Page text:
By Robert Pigott
Religious affairs correspondent, BBC News
There are plans for more camps at Easter and in the half-term holidays
An atheist summer camp in Somerset is offering children aged seven to 17 a "godless alternative" to religious camps traditionally run by the scouts and church groups.
Some of the 24 children arriving at Camp Quest in Bruton seemed a little young to be tackling the weighty concepts ahead of them.
The summer camp, designed with the children of atheist parents in mind, has a slightly daunting mission statement.
It is "dedicated to improving the human condition through rational inquiry, critical and creative thinking, scientific method
and the separation of religion and government".
Certainly the Murray boys - John, Julius and Leeroy, aged nine, eight and seven respectively - were focusing on the simple pleasures of living under canvas for five days and taking part in traditional activities like climbing, canoeing and rafting.
John said: "I'm looking forward to making new friends, meeting new people and doing all the activities set up for us."
Leeroy noted: "I like activities because it will give you more health, and you will be quite fit for running the 200 metres."
While Julius added: "I like sleeping in sleeping bags because it's nice and cosy and it covers the whole body."
The 24 children were housed in a dozen brown and green tents grouped around a camp-fire on a sloping grassy meadow fringed with trees.
Camp organisers say they tell children "how" not "what" to think
The rafting got off to a noisy start as teams of six took to the waters of the River Brue on crafts they had constructed from blue plastic drums and planks of wood.
Among other early activities was an obstacle course including rubber tyres and netting which the children completed blindfolded.
The camp sets out to teach co-operation, tolerance and empathy. But it is the approach to life's bigger questions that sets it apart - especially its treatment of religion.
Its website describes a sceptical approach, stating: "Campers are taught that ethical behaviour is not dependent on religious belief and doctrines, that religious belief and doctrines are sometimes a hindrance to ethical and moral behaviour, and that irreligious persons are also good and fully capable of living a happy and meaningful life."
The camp's director, Samantha Stein, insisted it was intended to get the children to think for themselves.
She said: "If the children were to come up with a question about creationism for example, we would discuss the evidence. We wouldn't say, 'Creationism is rubbish'
if they weigh the evidence and think there's a good case for it."
Most mainstream Christians would not include creationism as part of their faith, and would also encourage the "rational inquiry" suggested by Camp Quest.
At least one of the parents delivering children to the Mill on the Brue activity centre had already taken his daughter to one of the many Christian summer camps, but wanted to give her wider experience.
The father of the Murray boys, also called Leeroy, said he would also be happy to take them to a Christian camp.
He said: "The biggest thing here for me is to give them a range of experiences and to encourage them as far as possible in understanding religion and to understand science and to give them the tools for them to make up their own mind which direction they want to go."
Fellow parent Crispian Jago also endorsed Camp Quest's aim of getting children to think for themselves.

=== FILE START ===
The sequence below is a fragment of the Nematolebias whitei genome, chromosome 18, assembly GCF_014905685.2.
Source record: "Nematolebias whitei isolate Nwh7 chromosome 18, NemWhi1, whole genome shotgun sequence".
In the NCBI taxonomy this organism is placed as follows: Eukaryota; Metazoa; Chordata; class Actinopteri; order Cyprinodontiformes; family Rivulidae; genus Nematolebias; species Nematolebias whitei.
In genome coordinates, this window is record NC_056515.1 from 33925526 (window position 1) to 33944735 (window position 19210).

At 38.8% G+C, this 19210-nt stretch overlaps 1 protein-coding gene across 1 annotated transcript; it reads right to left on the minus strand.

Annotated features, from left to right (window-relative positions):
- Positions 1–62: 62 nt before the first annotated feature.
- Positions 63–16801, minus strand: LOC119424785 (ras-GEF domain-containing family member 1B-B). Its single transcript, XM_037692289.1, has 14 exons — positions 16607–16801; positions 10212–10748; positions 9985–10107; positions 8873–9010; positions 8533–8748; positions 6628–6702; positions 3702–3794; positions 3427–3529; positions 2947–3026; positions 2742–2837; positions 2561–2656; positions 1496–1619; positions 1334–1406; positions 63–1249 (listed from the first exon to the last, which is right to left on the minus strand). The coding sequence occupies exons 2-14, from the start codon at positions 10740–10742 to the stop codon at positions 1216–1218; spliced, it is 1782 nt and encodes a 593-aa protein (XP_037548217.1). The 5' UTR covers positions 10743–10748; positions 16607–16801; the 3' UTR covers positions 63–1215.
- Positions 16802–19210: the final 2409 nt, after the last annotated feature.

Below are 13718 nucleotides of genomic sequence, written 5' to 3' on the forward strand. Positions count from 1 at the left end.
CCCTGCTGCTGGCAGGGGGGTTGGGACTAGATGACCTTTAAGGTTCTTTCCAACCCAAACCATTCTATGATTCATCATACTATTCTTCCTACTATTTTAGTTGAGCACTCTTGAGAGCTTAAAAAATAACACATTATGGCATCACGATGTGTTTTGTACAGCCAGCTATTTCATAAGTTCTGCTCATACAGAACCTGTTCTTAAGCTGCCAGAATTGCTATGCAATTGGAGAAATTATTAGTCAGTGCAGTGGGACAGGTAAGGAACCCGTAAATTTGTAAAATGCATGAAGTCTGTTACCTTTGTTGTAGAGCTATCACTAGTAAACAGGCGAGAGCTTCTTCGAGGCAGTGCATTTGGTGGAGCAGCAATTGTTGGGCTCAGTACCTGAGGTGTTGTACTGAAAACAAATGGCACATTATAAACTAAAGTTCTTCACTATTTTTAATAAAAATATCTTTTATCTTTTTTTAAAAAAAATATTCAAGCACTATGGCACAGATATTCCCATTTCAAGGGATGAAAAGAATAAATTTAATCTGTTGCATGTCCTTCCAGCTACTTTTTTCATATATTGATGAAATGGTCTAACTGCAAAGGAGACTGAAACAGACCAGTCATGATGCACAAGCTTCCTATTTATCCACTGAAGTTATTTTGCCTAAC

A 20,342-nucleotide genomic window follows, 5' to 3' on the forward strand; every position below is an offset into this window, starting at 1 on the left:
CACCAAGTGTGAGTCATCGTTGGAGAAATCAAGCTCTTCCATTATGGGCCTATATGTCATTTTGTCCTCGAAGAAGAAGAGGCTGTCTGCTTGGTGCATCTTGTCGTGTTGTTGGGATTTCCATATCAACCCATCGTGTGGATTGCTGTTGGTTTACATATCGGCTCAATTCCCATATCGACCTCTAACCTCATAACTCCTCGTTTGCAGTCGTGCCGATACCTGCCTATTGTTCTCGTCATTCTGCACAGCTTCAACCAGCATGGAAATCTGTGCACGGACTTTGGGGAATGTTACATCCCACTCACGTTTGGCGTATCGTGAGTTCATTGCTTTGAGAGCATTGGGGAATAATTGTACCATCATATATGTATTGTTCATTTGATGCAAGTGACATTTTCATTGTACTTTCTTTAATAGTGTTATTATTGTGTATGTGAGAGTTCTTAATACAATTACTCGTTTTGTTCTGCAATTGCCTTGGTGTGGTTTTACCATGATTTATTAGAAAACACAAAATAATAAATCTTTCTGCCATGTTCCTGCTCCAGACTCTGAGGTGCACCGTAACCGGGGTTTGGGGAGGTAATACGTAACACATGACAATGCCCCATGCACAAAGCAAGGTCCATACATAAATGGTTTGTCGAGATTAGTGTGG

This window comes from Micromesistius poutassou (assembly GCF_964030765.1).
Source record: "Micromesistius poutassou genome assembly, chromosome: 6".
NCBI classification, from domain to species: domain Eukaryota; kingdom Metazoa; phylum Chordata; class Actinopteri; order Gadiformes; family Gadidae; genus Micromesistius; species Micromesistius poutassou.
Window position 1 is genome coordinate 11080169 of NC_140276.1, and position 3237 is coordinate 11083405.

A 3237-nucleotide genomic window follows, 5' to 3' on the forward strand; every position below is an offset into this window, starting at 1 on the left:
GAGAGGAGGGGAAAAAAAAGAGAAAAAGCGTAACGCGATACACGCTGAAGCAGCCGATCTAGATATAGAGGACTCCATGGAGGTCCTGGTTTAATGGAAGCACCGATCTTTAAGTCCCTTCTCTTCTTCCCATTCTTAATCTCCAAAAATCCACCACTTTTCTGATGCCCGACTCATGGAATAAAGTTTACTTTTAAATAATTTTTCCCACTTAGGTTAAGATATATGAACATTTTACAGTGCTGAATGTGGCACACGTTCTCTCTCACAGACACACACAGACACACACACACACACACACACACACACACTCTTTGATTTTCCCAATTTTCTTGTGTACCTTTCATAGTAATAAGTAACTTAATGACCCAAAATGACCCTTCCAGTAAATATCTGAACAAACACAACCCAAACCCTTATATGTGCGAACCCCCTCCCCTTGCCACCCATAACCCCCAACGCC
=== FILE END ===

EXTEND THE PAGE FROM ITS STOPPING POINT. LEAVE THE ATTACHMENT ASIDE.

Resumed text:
"Anything that can teach the children ways of thinking critically, ways of examining arguments, and recognising logical fallacies and trying to determine for themselves what they believe is true, then I think that's a positive thing," he said.
The camp insists that when it comes to God, it is not telling the children what to think so much as how to think.
Camp Quest was born in the US 13 years ago, as secularists sought an alternative in a summer camp market dominated by religious institutions.
The British version is costing participants £275 for the five days, and there are plans for others, at Easter and during half-term holidays.
By evening the uncertain weather had produced a number of sharp downpours and by sunset there was a definite chill in the air.
But the children gathered round the camp-fire with their enthusiasm undimmed, to be set their principal task of the week.
For the "centrepiece" of its scientific approach to religion the camp asks its participants to search for two invisible unicorns.
The unicorns cannot be seen or heard, tasted, smelt or touched, they cannot escape from the camp and they eat nothing.
The only proof of their existence is contained in an ancient book handed down over "countless generations".
A prize - a £10 note signed by Professor Richard Dawkins - is offered to any child who can disprove the existence of the unicorns.
Outside the camp gates, a single lonely demonstrator criticised both Professor Dawkins and the camp he supports.
Paul Arblaster, the chaplain of a non-denominational church in the small cathedral city of Wells in Somerset, was holding two home-made placards.
He claimed the unicorn story showed that the camp did not limit its teaching about religion to neutral "rational inquiry".
"Certainly I think there's a slant on it. They may deny that the unicorn exercise is anything to do with God, but I think it's a fairly thinly-veiled representation of that sort of indoctrination," he said.
But Ms Stein denied the claim, saying: "The object is not to bash religion or to tell the kids that there's no such thing as God. The object is to get the kids to think about things like the burden of proof.
"So, who has to prove the unicorns are there... is it the person who says they are there or is it the person who's saying, 'No, I don't think you're right'?
"So it's really a way of trying to get the kids involved in philosophical thinking but in a way they don't realise they're doing it."